should be able to proclaim even for your good ; though, whatour conviction, that upon this point ever concession you may make, there was nothing to apprehend; will be met by corresponding conand that we should thus possess cession on the part of France." the means of proving to France that Undoubtedly the removal of the she had no case, arising out of the Army of Observation was as much conferences of Verona, to justify a "an internal measure as the removal war. Such assurances Spain might of any blot in the constitution of Spain. Accordingly, there was no wish was, that Spain should be instance in which Spain had been saved ; that she should be saved, desired to yield any part of her in- before the extremity of evil had stitutions, in which it was not come upon her-even by the maksimultaneously held out to her, that ing of those concessions, which, in France, on that condition, would the heat of national pride, she withdraw her Army of Observa- refused. Under any circumstances, tion. England did not pretend however, I have still another conto say, which of the parties solation---the consolation of knowwas right, or

which wrong, ing, that never from the combut she saw that war was the mencement of these negotiations, inevitable consequence of perse- has Spain been allowed by the verance; and, if concession were British government to lie under the made on the one side, she under- delusion that her refusal of all took to procure it on the other. “I modifications would induce Engdo not pretend,” said Mr. Canning, land to join her in the war. The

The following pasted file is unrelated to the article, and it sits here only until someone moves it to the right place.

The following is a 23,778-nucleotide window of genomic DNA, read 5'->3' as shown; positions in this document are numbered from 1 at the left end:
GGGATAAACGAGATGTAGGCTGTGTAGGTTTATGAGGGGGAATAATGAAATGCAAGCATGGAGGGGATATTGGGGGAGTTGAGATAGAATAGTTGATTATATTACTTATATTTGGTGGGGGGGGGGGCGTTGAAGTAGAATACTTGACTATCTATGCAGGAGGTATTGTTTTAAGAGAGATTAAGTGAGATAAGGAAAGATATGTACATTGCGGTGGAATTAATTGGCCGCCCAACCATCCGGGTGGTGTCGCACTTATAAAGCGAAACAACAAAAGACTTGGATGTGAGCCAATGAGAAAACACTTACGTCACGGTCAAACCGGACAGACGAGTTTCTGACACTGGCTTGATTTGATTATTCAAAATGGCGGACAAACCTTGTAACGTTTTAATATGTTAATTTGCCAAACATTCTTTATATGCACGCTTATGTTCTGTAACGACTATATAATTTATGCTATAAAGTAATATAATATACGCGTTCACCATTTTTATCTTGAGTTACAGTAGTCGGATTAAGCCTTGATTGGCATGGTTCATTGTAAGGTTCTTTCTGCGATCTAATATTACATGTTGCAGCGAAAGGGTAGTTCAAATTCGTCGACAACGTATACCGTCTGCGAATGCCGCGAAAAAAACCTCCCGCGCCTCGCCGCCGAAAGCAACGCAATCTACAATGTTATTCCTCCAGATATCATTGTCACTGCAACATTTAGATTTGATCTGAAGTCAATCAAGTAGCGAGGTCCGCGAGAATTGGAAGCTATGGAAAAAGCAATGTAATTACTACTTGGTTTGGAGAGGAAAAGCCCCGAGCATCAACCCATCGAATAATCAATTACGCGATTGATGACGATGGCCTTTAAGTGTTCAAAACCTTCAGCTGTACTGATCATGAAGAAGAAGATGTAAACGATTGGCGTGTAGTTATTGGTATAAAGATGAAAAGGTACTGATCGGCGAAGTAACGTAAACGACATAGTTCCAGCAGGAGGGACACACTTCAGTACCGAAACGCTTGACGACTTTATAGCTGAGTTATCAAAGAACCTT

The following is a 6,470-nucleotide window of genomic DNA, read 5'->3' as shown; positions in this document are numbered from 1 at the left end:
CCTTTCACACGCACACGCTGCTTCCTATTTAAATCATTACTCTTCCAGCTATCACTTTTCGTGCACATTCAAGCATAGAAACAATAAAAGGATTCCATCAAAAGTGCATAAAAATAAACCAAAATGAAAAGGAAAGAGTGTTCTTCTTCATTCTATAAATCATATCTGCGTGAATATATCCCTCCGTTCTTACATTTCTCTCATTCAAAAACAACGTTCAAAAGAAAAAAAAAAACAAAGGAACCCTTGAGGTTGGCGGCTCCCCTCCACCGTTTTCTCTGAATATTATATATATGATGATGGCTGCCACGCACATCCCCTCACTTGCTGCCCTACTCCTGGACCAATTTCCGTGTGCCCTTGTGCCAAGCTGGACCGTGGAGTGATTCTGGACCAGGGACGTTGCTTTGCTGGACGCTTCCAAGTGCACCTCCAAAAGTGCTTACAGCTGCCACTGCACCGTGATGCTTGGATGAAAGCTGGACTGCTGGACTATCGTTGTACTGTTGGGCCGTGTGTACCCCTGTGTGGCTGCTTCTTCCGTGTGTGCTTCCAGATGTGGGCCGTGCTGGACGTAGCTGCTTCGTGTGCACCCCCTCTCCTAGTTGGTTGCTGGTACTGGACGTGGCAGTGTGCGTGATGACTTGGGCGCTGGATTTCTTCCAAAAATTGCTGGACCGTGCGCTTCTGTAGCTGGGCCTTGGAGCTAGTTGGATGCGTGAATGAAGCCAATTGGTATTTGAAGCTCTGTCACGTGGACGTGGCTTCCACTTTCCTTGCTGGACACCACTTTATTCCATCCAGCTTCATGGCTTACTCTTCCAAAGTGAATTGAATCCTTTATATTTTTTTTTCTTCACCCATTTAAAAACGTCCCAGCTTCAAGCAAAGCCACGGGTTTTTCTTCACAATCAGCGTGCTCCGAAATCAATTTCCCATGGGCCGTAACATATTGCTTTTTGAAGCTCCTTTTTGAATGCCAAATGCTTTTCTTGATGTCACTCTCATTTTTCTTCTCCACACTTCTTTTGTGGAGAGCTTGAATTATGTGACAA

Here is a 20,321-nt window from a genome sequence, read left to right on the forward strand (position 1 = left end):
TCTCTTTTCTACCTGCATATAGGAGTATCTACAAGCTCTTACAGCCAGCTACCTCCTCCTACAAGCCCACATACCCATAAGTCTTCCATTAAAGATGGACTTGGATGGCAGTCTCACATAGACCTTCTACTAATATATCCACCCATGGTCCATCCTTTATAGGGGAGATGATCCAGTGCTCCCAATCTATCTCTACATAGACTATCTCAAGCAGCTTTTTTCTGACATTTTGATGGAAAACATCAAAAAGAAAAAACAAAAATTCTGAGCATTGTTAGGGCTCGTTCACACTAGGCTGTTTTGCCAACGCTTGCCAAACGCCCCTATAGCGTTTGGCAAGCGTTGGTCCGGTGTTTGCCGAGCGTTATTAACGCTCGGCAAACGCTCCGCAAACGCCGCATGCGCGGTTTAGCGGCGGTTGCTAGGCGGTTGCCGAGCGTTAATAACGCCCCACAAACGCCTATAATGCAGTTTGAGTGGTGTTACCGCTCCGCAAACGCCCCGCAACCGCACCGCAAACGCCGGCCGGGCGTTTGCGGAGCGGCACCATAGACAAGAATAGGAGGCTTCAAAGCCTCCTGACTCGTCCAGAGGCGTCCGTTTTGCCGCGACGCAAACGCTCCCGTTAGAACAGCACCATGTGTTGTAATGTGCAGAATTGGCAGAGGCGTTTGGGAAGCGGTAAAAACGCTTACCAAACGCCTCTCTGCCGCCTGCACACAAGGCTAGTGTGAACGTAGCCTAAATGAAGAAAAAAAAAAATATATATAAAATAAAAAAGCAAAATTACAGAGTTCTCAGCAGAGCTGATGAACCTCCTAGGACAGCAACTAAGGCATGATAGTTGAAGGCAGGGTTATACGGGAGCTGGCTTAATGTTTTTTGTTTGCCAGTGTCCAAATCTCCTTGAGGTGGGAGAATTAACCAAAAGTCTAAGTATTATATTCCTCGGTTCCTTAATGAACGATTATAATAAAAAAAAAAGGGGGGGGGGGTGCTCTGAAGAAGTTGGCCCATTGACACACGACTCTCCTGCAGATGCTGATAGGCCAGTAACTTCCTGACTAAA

to decide, whether the number of very earliest communication made legislative chambers in Spain should to Spain forbade her to entertain be one, two, or three." In God's any such reliance. She was told name let them try what experi- at the beginning, as she was told ment in political science they will, in the end, that neutrality was our provided we are not affected by determined policy. the trial. All that Great Britain “ France, on the contrary, was has done on this occasion, has been, never assured of the neutrality of not to disturb the course of poli- England, till my despatch of the tical experiment, but to endeavour 31st of March was communicated to avert the calamity of war. Good to the French ministry at Paris. God! when it is remembered how The speech of the king of France, many evils are compressed into on the opening of the chambers, that little word “ war”-is it pos- excited not only strong feelings of sible for any man to hesitate in disapprobation by the principles urging every expedient that could which it avowed, but serious apavert it, without sacrificing the prehensions for the future, from honour of the party to which his the designs which it appeared to advice was tendered? Most earnest- disclose. I have no difficulty in ly do I wish that the duke of saying, that the speech, delivered Wellington had succeeded: but from the British throne at the great is the consolation that, ac- commencement of the present sescording to the best accounts from sion, did, as originally drawn, Spain, his counsels have not been contain an avowal of our intention misunderstood there, however they to preserve neutrality; but, upon have been misrepresented here. I the arrival of the king of France's believe that I might with truth go speech, the paragraph containing further, and say, that there are that avowal was withdrawn : and those in Spain, who now repent I plainly told the French Chargé the rigid course pursued, and who d' Affaires, that such an intimaare beginning to ask each other- tion had been intended, but that it why they held out so pertinaciously was withdrawn, in consequence of against suggestions at once the speech of the king, his master: harmless and so reasonable? My Was this truckling to France ?